we let dishes pile.  every yes is a no to something else, and we want to say yes to now and to love and each other.  they are only little so long, and there aren't endless hours to snuggle baby #2, so we savor moments.  "doing nothing" together may just be everything after all.

{but friend?  not all moments savor-worthy:  poo-splosions, PPD, colic, sickness.  mothering is beautiful and wonderful, but it is hard, and if you're looking for permission not to carpe diem every second, you got it, sister.}

2.  baby carriers are magical.
at the grocery store, communion rail, or around the house, nothing beats securing baby to your chest in a cozy sling or wrap.  babywearing encourages infant sleep, discourages crying, and promotes attachment, making it a wonderful practice to learn in those harried first weeks and well beyond.

3.  we are the experts for our babes. 
not our mothers, neighbors, strangers in the grocery store, well-meaning church ladies, famous authors, or even the pediatrician.  we've learned to trust our instincts and take whatever anyone says with a grain of salt...or a whole salt shaker!

4.  we do what works for us, not whatever "they" say.  
dylan hated sleeping in her crib.  we thought she *should,* so we battled.  all three of us barely slept longer that two and a half hours at at time for eighteen exhausting months.

looking back, i wish we had brought her into bed with us and taken sleep where we could get it instead of trying to force what wasn't working.  dylan would have slept on her own eventually; she didn't have to do it from day one.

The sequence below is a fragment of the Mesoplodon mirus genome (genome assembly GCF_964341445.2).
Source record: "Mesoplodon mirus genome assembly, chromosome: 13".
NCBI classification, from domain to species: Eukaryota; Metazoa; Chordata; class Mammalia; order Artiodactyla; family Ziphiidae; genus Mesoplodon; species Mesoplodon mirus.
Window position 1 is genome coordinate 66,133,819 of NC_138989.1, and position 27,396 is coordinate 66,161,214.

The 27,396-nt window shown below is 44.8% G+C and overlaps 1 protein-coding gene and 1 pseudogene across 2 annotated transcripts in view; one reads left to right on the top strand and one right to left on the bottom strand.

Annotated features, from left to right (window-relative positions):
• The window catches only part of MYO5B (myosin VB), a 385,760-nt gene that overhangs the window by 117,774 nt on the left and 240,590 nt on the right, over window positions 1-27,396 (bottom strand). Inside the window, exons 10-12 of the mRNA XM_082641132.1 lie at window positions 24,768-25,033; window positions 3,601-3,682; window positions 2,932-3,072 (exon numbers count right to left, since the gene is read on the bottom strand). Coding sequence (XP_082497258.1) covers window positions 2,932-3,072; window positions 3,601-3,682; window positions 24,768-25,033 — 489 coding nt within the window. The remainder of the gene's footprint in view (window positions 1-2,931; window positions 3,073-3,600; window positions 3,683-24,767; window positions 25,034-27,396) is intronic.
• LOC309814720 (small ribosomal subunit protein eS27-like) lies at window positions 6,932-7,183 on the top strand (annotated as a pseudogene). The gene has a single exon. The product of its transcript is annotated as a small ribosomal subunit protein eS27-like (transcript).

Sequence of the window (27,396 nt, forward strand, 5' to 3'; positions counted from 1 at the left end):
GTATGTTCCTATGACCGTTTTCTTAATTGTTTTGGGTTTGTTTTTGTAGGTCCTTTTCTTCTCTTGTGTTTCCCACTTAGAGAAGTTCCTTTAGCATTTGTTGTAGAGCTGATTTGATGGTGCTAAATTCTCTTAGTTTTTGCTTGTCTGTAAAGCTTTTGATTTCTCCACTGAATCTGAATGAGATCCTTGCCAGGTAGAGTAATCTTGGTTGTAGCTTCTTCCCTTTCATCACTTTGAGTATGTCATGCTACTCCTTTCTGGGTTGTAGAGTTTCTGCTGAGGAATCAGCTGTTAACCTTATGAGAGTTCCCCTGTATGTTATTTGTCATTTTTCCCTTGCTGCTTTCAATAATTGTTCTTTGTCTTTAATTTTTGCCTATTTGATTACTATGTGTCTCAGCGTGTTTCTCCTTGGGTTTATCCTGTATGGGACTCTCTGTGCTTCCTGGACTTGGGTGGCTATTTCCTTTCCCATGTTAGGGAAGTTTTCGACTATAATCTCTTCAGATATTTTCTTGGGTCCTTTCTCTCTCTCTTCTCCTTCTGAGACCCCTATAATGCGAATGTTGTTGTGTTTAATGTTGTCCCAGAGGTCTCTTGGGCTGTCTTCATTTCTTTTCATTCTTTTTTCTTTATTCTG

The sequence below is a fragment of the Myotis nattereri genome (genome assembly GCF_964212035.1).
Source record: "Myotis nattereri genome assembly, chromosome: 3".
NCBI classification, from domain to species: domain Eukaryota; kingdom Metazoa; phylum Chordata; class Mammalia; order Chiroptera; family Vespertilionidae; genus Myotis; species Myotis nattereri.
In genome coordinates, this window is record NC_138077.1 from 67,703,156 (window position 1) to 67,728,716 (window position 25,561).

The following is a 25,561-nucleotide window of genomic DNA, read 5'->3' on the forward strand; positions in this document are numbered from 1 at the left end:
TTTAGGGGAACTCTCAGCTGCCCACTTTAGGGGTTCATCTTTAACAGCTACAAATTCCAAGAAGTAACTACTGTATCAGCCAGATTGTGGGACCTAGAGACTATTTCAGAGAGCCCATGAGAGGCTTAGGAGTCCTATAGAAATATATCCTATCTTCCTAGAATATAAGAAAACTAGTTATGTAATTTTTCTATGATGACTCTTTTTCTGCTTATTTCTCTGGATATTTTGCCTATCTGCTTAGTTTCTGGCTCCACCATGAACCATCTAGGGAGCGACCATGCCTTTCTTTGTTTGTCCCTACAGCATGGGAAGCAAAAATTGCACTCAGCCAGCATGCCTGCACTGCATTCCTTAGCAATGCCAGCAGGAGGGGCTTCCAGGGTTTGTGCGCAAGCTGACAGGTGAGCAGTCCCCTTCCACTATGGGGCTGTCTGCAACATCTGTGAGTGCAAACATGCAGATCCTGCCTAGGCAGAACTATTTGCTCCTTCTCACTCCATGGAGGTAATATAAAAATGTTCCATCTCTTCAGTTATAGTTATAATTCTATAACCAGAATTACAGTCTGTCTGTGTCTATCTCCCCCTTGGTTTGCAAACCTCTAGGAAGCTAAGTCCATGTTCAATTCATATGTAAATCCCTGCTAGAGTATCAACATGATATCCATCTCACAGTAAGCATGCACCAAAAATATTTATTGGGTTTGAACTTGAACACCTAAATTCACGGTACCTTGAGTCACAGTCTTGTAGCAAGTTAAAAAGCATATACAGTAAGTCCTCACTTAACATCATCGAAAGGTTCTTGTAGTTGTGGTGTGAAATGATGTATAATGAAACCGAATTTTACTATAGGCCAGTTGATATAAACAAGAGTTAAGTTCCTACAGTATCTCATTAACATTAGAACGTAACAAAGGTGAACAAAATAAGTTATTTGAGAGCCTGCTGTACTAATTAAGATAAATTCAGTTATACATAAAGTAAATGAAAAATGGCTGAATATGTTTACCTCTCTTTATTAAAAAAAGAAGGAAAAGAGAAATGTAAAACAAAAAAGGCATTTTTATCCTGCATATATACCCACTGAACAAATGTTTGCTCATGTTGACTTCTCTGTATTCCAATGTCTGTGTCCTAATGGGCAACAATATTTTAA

5.  relax.
milestones and schedules are not worth stressing over.  every kid is different.

6.  breastfeeding is natural (and wonderful and worth it), but it is not easy. 
read about it.  go to la leche league meetings.  take a breastfeeding class.  meet with a lactation consultant.  ask for help.  having good support can make all the difference.

but, also?  not every mother can.  not every mother wants to.  we work.  we adopt.  we face health problems.  we all give our babies our best and nourish and comfort them just like they need--with breast, pump, or formula.  at ease, mamas!

7.  every parent needs time away.
we [try to] schedule regular time for solitude and adult community and refuse to feel guilty about it.  time away nurtures us as people and makes us better equipped to love and serve each other.

8.  we all end up doing something as a parent that we swore we'd never do.  
it's true.  so we try to put away judging eyes and never say never.

9.  comparison is soul-crushing.  
so what if her kid walked first or sleeps through the night?  so what if she sews halloween costumes, mills her own flour, or weighs less pregnant than i do now?

we're different:  gifted in some ways and lacking in others.  we don't have the whole story on anyone else, and comparison only makes us feel competitive and self-conscious.  the mommy wars are a war against women that we'll all lose.  so we lay down arms.  we become conscientious objectors.

10.  there are no perfect parents.
even the ones that look like they have it all together don't.   we give ourselves--and one another--a break, permission to ask for help, and release from the fear of messing it up.  we apologize, ask forgiveness, and keep going.  perfection is an illusion, but we will find our sea legs and mercies new every morning.


what have you learned about motherhood?  what advice would you pass along?

{i wrote this in the throes of parenting baby #2 when #1 was two and a half. originally published 5/6/10. shared with sarah's parenting carnival.}